Lab Overview

The self-organizing tissue-based approach coupled with induced pluripotent stem cell (iPSC) technology has just begun as a promising field for designing a miniature organ, namely an organoid, in culture and is expected to achieve valuable outcomes in ‘(re-) generative medicine*’ and ‘drug development’1,2. However, how the complex but stereotyped tissue shapes self-organize still remains largely unknown. To understand such complex self-organizing mechanisms, conventional cell-level systems biology is simply not applicable as complete quantitative descriptions of the dynamic parameters of multicellular components and their interactions at biochemical, physical, genetic and epigenetic levels in space and time are completely unrealistic3.

Therefore, Dr Takebe’s lab proposes to take a ‘reverse reductionism approach’ for a holistic mechanistic understanding of the dynamic nature of a self-developing system. On the basis of cytosystems dynamics as elegantly summarized by Yoshiki Sasai3, we would like to achieve three interactive and complementary aims:

  1. The deductive development of a complex human organoid model
  2. The multidisciplinary dissection of self-driven mechanisms of organogenesis
  3. The technology prototyping towards drug discovery / transplant applications

Our initial efforts were made on liver organoid (liver bud or miniature liver) systems using human iPSC4 (See Figure 1), followed by generation of other organoid systems from health and disease including cartilage, pancreas, kidney, lung, brain and cancer5. Towards a more complex and advanced organoid system generation, our lab studies direct or indirect contributions of previously untested supportive lineages and factors by deductive reconstitution of nature-mimicking environments in parallel mechanistic follow-up using mouse and human model. Additionally, by leveraging this new organoid model, we also seek to prototype a revolutionary technology platform for a practical use for human developmental biology, transplantation and drug discovery studies.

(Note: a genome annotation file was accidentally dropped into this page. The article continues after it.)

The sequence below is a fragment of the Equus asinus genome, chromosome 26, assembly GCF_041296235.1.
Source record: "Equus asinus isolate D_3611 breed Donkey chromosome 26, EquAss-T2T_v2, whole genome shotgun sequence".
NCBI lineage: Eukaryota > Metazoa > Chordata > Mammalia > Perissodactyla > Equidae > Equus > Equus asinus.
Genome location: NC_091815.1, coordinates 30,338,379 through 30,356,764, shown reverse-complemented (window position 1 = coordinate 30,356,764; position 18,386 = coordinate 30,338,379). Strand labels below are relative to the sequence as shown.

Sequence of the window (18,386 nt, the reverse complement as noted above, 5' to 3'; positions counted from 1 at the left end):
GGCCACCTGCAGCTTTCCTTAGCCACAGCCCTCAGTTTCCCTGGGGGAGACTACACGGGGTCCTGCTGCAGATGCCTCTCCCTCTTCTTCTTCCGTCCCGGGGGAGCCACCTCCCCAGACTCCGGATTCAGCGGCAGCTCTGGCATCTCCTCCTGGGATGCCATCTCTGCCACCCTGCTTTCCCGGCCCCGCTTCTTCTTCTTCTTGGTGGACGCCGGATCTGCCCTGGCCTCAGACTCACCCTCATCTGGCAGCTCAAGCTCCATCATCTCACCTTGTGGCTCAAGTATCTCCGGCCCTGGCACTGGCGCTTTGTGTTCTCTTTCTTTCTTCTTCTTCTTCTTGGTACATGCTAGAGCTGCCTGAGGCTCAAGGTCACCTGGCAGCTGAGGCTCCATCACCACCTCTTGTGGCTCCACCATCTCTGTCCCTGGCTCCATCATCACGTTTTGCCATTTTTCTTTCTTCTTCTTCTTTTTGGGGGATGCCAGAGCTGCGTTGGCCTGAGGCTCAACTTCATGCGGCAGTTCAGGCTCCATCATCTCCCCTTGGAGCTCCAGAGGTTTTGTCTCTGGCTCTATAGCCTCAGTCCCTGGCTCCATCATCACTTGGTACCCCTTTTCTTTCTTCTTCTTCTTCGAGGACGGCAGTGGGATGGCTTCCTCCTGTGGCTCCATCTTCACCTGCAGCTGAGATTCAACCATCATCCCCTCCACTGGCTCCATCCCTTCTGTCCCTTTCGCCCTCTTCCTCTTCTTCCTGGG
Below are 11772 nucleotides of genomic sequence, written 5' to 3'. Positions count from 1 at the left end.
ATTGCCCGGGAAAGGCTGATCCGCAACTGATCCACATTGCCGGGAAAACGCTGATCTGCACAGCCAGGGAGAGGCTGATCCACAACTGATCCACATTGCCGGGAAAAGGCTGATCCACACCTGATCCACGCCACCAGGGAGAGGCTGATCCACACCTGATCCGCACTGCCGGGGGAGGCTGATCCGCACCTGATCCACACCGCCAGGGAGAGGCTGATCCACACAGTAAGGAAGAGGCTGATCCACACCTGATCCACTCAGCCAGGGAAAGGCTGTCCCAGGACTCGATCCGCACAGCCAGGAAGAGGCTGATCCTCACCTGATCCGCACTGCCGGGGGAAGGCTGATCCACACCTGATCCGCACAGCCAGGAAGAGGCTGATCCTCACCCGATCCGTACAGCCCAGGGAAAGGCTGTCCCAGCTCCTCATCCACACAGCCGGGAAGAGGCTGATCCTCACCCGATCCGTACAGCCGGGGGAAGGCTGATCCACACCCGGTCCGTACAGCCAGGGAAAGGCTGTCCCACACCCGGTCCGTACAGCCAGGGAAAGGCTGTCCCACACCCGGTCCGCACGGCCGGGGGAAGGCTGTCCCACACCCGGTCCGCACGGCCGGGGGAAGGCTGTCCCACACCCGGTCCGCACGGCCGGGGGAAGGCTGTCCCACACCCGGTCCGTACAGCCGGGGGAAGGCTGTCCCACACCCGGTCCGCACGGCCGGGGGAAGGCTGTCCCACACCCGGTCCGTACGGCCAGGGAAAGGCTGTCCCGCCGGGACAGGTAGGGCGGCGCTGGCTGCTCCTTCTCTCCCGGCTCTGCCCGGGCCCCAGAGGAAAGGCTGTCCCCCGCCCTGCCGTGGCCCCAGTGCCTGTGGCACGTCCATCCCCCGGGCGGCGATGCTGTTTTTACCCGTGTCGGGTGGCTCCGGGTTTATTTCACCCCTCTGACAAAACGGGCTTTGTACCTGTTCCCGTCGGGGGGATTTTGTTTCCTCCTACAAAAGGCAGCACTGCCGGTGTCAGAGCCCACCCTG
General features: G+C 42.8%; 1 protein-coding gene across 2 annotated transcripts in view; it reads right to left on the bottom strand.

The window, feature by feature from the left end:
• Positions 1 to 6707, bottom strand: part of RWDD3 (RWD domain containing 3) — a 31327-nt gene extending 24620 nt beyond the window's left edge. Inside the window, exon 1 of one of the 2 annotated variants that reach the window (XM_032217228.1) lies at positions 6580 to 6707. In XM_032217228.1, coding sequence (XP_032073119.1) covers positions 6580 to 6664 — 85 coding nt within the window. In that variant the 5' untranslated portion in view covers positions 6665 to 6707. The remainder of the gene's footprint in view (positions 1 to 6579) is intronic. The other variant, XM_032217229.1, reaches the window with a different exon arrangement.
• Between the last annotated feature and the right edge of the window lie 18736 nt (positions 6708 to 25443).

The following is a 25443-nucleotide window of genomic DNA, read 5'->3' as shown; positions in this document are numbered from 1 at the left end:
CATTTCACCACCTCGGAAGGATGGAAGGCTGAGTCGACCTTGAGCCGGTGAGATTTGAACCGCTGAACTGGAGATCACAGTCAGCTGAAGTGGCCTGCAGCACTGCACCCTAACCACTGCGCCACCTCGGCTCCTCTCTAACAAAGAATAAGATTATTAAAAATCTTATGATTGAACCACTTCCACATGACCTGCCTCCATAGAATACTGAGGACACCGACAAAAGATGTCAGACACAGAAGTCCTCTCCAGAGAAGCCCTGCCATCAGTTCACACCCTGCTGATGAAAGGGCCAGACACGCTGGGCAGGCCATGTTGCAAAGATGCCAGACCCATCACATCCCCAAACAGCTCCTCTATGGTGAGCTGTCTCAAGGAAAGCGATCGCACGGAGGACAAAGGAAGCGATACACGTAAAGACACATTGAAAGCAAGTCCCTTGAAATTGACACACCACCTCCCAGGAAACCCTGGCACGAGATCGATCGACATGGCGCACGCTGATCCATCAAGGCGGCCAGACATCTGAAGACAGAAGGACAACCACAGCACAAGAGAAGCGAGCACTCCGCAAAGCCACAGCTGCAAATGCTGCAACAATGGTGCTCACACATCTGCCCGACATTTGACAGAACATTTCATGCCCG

On-going examples of research topics are listed (but not limited to) below.

  • Neighboring / distant organ support for endoderm organogenesis (See Figure 2)
  • Human fatty liver development model in an organoid format (See Figure 3)
  • Inter-species difference on endoderm differentiation kinetics
  • Computational modelling of collective self-organizing behaviors (See Figure 4)
  • Single cell based drug discovery technology


  1. Willyard C. The boom in mini stomachs, brains, breasts, kidneys and more. Nature. 2015 Jul 30;523(7562):520-2.
  2. Shinozawa T, Yoshikawa H-Y, Takebe T*; Reverse Engineering Organ Buds through Self-Driven Condensation and Organization. Developmental Biology 2016 Jun 27. pii: S0012-1606(16)30156-7. (*Correspondence)
  3. Sasai, Y. Cytosystems dynamics in self-organization of tissue architecture. Nature. 2013 Jan17; 493 (7432):318-26.
  4. Takebe T*, Sekine K, Enomura M, Koike H, Zhang RR, Ueno Y, Zheng YW, Koike N, Aoyama S, Adachi Y, Taniguchi H*: Vascularized and functional human liver from an iPSC-derived organ bud transplant. Nature, 499, 481–484, 2013. (*: Corresponding author)
  5. Takebe T*, Enomura M, Yoshizawa E, Kimura M, Koike H, Ueno Y, Matsuzaki T, Yamazaki T, Toyohara T, Osafune K, Nakauchi H, Yoshikawa H-Y, Taniguchi H: Vascularized And Complex Organ Buds From Diverse Tissues Via Mesenchymal Cell-Driven Condensation. Cell Stem Cell, (*Corresponding author),16(5): 556-565, 2015
*Concept of ‘generative medicine’: See image.

Contact Us

Phone: 513-803-7807 

Fax: 513-636-5581


Figure 1. Liver bud organoid grown from human iPSC.

Figure 1. Click to enlarge.

Figure 2. Antero-Posterior patterned endoderm organoid grown from human iPSC.

Figure 2. Click to enlarge.

Figure 3: Human fatty liver organoid model in vitro.

Figure 3. Click to enlarge.

Figure 4. Human endothelial network model in vitro.
Figure 4. Click to enlarge.